Lesson Five – Spiritual Growth Expected

Spiritual Growth Expected

Lesson Aim:  To show how the combined forces of heaven and God’s people on earth join together in their concern for fruit in every member of the church.

Scripture:  Luke 13:6-9.

Historical analysis for reading the parable.

Place:  Galilee (Luke 13:1).

Occasion:  Preaching the life of the kingdom of God.

Time:  Jesus was well into His three and one half year preaching and teaching ministry.  Thousands were coming to hear Him (Luke 12:1).  Later Jesus would be “on His way to Jerusalem,” one of several trips John recorded (Luke 13:22).

Audience:  People in general but mostly Galileans along with Jesus’ disciples.

Aim:  Apparently, Jesus gave this parable in response to an “old wives tale.”  See Luke: 13:1-5.  The people appeared to believe if something bad happened to someone they must have been extra bad sinners.  Jesus responded to their superstitious fears with a truth.  All people are sinners and we need to repent or we too will perish.  Repentance for a Christian may mean we have changed our mind and we are now willing to produce fruit for God’s kingdom.  Jesus concurred with John the Baptist’s warning when he said, “Therefore bring forth fruit in keeping with your repentance.”  Luke 3:8.


A certain man had a fig tree which had been planted in his vineyard; and he came looking for fruit on it, and did not find any.  And he said to the vineyard keeper, ‘Behold, for three years I have come looking for fruit on this fig tree without finding any.  Cut it down!  Why does it even use up the ground?’  And he answered and said to him, ‘Let it alone, sir, for this year too, until I dig around it and put in fertilizer; and if it bears fruit next year, fine; but if not, cut it down.’   Luke 13:6-9

God Expects Fruit

The sphere of God’s vineyard is the “in Christ” realm where sinners reside who have been “called out” of the world (John 18:36; Col. 1:12, 13; Acts 26:18).  Christians are the “called out,” or church.  After having been born again, we function as the body of Christ (Eph. 1:19-23: Col. 1:18).  The body of Christ is “held together by that which every joint (member to member) supplies.”   Eph. 4:16.  The fig tree represents an individual Christian; however, we function in our niche in the body to produce fruit (Rom. 12:4-8; I Cor. 12:12-26).  God desires fruit from every Christian; therefore, every member who hopes to receive our inheritance must be number four soil.  See Part II, Lesson One.  Jesus expects fruit from the church collectively but no one member is excluded from fruit bearing.  See I Thess. 1:8, 14 (collectively); 5:4-11 (individually).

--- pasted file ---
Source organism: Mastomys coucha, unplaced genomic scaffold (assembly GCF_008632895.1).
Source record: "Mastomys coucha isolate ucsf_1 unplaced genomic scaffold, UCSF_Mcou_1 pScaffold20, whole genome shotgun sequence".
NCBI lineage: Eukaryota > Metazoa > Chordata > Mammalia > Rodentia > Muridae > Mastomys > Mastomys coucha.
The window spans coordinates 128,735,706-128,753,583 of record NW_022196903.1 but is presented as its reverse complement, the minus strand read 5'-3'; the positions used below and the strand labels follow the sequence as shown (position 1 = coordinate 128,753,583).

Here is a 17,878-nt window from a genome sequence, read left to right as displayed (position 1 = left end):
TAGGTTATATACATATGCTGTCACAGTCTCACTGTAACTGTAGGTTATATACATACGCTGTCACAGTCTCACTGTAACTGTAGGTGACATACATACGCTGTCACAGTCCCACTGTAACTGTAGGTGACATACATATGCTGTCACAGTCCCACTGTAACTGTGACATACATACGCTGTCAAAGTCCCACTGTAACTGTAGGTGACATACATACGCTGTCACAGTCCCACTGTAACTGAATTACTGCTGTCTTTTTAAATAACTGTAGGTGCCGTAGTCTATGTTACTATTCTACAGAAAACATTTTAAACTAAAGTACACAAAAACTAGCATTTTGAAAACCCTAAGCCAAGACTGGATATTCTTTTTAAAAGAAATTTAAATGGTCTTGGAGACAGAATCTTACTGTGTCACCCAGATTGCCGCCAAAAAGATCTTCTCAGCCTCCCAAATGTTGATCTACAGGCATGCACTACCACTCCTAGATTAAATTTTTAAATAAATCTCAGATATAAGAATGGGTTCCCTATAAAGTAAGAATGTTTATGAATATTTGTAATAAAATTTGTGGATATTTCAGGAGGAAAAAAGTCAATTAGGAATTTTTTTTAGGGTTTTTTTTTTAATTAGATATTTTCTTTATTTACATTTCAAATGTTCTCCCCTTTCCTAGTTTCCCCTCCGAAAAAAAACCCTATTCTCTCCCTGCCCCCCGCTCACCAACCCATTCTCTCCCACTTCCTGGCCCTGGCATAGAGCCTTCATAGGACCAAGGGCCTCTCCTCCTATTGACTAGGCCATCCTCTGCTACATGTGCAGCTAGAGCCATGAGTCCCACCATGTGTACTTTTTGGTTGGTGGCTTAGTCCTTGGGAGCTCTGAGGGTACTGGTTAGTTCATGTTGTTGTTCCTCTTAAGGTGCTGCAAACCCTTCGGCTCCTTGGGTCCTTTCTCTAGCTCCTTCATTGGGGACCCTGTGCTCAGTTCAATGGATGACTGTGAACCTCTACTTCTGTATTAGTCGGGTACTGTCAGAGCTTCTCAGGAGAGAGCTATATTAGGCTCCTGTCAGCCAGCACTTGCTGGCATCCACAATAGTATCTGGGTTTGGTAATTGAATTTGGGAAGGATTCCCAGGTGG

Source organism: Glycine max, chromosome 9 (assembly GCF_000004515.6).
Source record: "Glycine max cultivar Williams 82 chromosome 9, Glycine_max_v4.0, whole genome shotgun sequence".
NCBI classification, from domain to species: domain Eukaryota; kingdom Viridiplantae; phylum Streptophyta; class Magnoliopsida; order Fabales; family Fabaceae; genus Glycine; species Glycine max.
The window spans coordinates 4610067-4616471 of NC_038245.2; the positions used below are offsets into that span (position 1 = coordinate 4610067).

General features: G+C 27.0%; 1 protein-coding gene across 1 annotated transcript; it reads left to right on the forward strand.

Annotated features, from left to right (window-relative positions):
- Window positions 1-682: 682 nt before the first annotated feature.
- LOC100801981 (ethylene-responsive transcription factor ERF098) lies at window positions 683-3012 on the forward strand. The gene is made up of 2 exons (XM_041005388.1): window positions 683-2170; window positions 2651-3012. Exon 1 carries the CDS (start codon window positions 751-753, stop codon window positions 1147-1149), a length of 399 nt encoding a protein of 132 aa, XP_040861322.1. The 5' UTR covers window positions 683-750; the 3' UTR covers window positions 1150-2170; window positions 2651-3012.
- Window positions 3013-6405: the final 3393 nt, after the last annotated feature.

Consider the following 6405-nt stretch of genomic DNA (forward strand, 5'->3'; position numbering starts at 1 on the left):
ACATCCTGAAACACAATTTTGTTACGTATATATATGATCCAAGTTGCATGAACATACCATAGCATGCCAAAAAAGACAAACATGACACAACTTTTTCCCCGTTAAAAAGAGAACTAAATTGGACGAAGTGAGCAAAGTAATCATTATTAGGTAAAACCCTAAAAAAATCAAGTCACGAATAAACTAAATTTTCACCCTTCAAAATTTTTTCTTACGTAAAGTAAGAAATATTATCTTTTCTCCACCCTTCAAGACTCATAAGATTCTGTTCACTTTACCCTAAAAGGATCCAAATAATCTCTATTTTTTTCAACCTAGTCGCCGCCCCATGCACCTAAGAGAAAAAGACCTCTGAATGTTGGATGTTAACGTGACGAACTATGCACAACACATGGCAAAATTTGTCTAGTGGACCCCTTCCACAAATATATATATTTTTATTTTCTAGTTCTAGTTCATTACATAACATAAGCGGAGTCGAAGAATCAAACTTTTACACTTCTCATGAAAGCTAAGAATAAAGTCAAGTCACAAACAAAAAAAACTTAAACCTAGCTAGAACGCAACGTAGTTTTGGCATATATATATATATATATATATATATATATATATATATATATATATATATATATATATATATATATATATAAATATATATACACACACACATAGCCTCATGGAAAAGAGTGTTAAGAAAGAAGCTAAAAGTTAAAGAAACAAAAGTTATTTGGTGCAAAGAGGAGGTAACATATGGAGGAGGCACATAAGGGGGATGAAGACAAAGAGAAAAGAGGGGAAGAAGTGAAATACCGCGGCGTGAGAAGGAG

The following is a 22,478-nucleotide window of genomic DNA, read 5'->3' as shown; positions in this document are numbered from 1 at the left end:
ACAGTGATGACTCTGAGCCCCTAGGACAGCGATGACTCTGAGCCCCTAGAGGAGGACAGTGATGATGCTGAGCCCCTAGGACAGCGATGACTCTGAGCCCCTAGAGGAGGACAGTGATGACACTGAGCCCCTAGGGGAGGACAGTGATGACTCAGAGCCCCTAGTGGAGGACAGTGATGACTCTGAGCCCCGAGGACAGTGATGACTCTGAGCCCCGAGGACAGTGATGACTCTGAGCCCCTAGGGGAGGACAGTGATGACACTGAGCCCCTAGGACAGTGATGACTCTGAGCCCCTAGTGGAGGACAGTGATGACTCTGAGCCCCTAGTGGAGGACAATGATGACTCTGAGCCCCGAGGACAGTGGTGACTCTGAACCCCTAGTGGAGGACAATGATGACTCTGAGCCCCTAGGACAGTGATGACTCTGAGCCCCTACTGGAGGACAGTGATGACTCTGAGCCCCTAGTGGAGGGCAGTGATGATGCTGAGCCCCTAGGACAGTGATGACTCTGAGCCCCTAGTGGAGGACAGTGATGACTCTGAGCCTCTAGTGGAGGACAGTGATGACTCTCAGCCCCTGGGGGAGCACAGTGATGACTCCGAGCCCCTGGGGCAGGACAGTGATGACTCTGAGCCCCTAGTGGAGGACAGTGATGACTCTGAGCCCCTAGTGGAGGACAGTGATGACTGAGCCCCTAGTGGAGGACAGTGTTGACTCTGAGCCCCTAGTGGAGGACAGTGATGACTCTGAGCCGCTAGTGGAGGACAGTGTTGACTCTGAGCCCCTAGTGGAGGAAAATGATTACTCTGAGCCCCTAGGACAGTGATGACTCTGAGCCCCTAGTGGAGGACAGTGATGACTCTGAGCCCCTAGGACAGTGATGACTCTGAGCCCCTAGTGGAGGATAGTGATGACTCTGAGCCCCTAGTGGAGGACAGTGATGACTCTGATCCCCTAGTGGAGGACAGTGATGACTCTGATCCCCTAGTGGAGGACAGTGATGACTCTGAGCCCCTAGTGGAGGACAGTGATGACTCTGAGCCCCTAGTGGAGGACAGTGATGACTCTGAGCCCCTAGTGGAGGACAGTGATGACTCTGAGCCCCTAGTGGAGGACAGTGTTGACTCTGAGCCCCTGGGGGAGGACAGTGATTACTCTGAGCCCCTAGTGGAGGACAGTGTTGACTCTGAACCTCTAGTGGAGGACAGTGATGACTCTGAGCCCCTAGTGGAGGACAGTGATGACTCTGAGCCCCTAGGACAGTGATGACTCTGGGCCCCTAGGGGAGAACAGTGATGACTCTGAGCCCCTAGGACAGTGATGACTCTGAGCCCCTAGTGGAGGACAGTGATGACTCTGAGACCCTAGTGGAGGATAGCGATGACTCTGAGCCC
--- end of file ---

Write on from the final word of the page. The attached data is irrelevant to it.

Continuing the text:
The farmer understands he must plan and prepare the needed arrangements before he begins to think about fruit.  Likewise, God’s plan was prepared in eternity before the foundation of the world (Eph. 1:3-6; I Cor. 2:7; I Pet. 1:17-21).  His final preparation was made when He gave all authority and power to His Son, Jesus Christ to reign as king/priest in these last days (Matt. 28:18; Acts 2:17, 36; 5:31; I Cor. 15:22-28).  God also appointed the Holy Spirit to assist Jesus.  In a very personal way, Jesus Christ is the arrangement God made after He took the kingdom from physical Israel in order to have fruit.  See Part I, Lesson One.  What Jesus did, and is now doing, is God’s arrangement.  This is the only vineyard capable of producing sons for God and this is the only fruit Jesus will bring to God when He comes again (Heb. 2:10).

Abide in Me, and I in you.  As the branch cannot bear fruit of itself, unless it abides in the vine, so neither can you, unless you abide in Me.  I am the vine, you are the branches; he who abides in Me, and I in him, he bears much fruit; for apart from Me you can do nothing.  John 15:4, 5

God has planned and prepared His vineyard well.  Now let us discuss the fig tree as it represents an individual Christian.  The Scriptures identify a Christian as God’s workmanship and His field (Eph. 2:10; I Cor. 3:9).   A Christian’s goal is to be imitators of God (Eph. 5:1).  Consequently, we are “now light in the Lord; (we) walk as children of light (for the fruit of light consists in all goodness and righteousness and truth), (we are) trying to learn what is pleasing to the Lord.”  Eph. 5:8-10.